Fresh from his interview with the Thinkerbell co-founder, CHRIS TAYLOR spills the beans on the behind the-scenes torture of dealing with Adam Ferrier.
The first thing you need to know is that Adam Ferrier is intensely shy. Like most people in advertising, he doesn’t like talking about himself, and hates drawing attention to his considerable body of award-winning work. Ferrier rarely gives interviews or makes public appearances. If you think you’ve seen him on television, or holding court on a panel at an industry talkfest, it was probably one of the many body-doubles he’s been forced to deploy to cover for his crippling fear of the spotlight.
My interview with the real Adam Ferrier only came about after months and months of delicate negotiations. On five separate occasions Ferrier walked away from the discussions, anxious that the interview would turn out to be “just another B&T puff piece” and a “goofy lightweight piece of filler that didn’t hold Thinkerbell up to the rigorous scrutiny it deserves.” In the end, this most private of men agreed to sit down with me on three very strict conditions:
1. I wouldn’t ask about his past
2. I wouldn’t ask about his present
3. I wouldn’t write an article afterwards, talking about the whole process
On the day of the interview, Ferrier arrived punctually at the secret bunker location where the filming was to take place. Sprightly, clean-shaven and impeccably dressed in an Italian three-piece suit, Ferrier was virtually unrecognisable. Alongside him stood Clayton, a professional makeup and visual effects artist who apparently travels everywhere with Ferrier, and who is responsible for creating the ad man’s signature “look”. It’s quite a thing to watch unfold. For hour upon hour every morning, Ferrier sits patiently in the makeup chair as Clayton applies prosthetics to his face and body, before painstakingly painting on thousands of individual whiskers of salt-and pepper stubble. Ferrier’s natural fine blonde locks are then pinned down in a hairnet to make way for the dirty, unkempt wig of hair that completes the transformation.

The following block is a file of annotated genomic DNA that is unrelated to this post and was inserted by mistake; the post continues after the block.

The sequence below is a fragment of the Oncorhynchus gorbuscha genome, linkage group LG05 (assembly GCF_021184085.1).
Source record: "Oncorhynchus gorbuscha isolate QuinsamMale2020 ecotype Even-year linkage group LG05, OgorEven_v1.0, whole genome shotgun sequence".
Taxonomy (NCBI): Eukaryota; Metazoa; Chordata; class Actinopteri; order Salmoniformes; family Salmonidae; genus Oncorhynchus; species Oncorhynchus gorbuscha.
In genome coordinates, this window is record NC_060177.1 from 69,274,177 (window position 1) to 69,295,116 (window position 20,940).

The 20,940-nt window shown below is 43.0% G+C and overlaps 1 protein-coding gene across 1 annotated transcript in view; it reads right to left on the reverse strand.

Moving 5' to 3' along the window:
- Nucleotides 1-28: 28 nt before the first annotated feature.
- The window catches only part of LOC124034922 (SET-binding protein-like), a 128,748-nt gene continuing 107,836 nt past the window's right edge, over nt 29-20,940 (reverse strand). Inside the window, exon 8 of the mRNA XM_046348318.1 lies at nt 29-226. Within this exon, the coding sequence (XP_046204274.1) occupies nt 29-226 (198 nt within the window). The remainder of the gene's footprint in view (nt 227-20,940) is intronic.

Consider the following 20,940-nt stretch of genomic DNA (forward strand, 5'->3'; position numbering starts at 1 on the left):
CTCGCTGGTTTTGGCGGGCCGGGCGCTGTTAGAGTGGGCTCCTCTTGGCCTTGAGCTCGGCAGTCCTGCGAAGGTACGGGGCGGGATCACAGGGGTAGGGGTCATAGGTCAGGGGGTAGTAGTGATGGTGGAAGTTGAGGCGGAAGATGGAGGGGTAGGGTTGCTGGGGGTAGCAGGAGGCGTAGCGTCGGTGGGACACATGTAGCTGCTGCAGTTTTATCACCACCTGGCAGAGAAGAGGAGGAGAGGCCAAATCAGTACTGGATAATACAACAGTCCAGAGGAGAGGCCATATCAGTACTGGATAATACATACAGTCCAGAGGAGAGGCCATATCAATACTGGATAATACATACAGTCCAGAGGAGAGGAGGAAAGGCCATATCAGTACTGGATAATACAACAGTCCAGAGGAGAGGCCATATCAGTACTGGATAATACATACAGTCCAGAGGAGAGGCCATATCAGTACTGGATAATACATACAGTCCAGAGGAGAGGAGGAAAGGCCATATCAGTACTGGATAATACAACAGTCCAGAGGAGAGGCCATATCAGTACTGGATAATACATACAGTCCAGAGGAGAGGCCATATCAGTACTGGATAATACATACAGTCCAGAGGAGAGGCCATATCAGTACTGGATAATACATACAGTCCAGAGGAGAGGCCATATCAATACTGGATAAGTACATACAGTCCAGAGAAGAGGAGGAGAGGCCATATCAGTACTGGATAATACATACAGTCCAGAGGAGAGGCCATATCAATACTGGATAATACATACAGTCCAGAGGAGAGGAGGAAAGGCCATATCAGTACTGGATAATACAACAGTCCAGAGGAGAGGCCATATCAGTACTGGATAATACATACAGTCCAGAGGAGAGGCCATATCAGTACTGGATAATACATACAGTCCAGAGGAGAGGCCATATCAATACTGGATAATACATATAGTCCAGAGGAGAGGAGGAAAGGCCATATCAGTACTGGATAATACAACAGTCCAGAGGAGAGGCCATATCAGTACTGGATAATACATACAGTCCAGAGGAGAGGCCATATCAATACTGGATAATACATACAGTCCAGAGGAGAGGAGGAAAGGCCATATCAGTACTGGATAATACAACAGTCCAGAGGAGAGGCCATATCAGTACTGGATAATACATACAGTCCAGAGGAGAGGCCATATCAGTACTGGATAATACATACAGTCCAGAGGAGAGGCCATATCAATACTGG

“Tell anyone about this and you’re dead,” Ferrier hissed at me, as he pulled himself out of the chair and stepped into a pair of black jeans, custom-fitted with frayed seams and ramen broth stains.
The interview itself raced by in a blur. I recall Ferrier making a fuss at one point about the framing being too flattering, and there were several calls for emergency touch-ups by Clayton as the “stubble” started to fall off under the hot lights. I also remember umbrage being taken when I accidentally let slip the secret of Ferrier’s past, as a highly sought-after underwear model for Calvin Klein. We agreed to bury this fact in favour of a more palatable origin story about the young Ferrier being the stand-in body double for Billy Connolly: completely implausible, but much more on brand.
There were many things I wasn’t allowed to ask Ferrier, but wished I could. For instance, why the big ruse? What is he hiding from? And is it really worth getting up at 4am every morning to spend 5 hours in a makeup chair, just to cultivate an air of disheveled indifference?
But then I realised: deception and artifice is at the heart of advertising. The entire industry is built on illusions. The only thing that distinguishes Adam Ferrier from all of his peers is that he actually walks the walk: applying the dark arts of the industry to his own public persona. There’s a type of genius at play in that. But, sadly, Clause 4(ii) of our interview agreement forbids me from using that word to describe him.
So I won’t.
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